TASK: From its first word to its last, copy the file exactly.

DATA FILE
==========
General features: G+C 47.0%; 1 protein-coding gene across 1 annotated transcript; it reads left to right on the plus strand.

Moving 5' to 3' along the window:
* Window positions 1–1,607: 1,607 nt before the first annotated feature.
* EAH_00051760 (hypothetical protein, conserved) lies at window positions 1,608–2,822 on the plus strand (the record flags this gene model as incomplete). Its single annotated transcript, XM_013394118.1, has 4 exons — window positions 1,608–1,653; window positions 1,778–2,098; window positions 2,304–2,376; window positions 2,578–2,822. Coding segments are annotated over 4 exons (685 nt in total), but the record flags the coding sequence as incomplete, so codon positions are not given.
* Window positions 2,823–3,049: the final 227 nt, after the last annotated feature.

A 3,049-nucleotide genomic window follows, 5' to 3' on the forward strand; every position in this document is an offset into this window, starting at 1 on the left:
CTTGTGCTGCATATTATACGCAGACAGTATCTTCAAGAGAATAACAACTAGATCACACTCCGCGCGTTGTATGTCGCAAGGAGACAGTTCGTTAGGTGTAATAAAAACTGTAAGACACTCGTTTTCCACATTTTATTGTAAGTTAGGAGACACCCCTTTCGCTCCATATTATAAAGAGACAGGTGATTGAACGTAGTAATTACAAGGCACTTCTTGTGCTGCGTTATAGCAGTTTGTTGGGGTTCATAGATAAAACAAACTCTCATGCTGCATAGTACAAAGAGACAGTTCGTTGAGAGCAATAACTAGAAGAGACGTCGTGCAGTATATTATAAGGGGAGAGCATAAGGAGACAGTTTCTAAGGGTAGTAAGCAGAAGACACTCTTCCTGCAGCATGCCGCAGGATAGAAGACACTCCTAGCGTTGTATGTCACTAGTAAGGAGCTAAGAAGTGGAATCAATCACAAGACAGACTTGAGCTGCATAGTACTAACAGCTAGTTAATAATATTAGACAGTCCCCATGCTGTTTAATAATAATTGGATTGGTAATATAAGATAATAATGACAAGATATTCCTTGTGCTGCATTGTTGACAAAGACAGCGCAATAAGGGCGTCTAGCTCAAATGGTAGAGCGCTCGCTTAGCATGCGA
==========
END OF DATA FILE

General features: G+C 47.0%; 1 protein-coding gene across 1 annotated transcript; it reads left to right on the plus strand.

Moving 5' to 3' along the window:
* Window positions 1–1,607: 1,607 nt before the first annotated feature.
* EAH_00051760 (hypothetical protein, conserved) lies at window positions 1,608–2,822 on the plus strand (the record flags this gene model as incomplete). Its single annotated transcript, XM_013394118.1, has 4 exons — window positions 1,608–1,653; window positions 1,778–2,098; window positions 2,304–2,376; window positions 2,578–2,822. Coding segments are annotated over 4 exons (685 nt in total), but the record flags the coding sequence as incomplete, so codon positions are not given.
* Window positions 2,823–3,049: the final 227 nt, after the last annotated feature.

A 3,049-nucleotide genomic window follows, 5' to 3' on the forward strand; every position in this document is an offset into this window, starting at 1 on the left:
CTTGTGCTGCATATTATACGCAGACAGTATCTTCAAGAGAATAACAACTAGATCACACTCCGCGCGTTGTATGTCGCAAGGAGACAGTTCGTTAGGTGTAATAAAAACTGTAAGACACTCGTTTTCCACATTTTATTGTAAGTTAGGAGACACCCCTTTCGCTCCATATTATAAAGAGACAGGTGATTGAACGTAGTAATTACAAGGCACTTCTTGTGCTGCGTTATAGCAGTTTGTTGGGGTTCATAGATAAAACAAACTCTCATGCTGCATAGTACAAAGAGACAGTTCGTTGAGAGCAATAACTAGAAGAGACGTCGTGCAGTATATTATAAGGGGAGAGCATAAGGAGACAGTTTCTAAGGGTAGTAAGCAGAAGACACTCTTCCTGCAGCATGCCGCAGGATAGAAGACACTCCTAGCGTTGTATGTCACTAGTAAGGAGCTAAGAAGTGGAATCAATCACAAGACAGACTTGAGCTGCATAGTACTAACAGCTAGTTAATAATATTAGACAGTCCCCATGCTGTTTAATAATAATTGGATTGGTAATATAAGATAATAATGACAAGATATTCCTTGTGCTGCATTGTTGACAAAGACAGCGCAATAAGGGCGTCTAGCTCAAATGGTAGAGCGCTCGCTTAGCATGCGA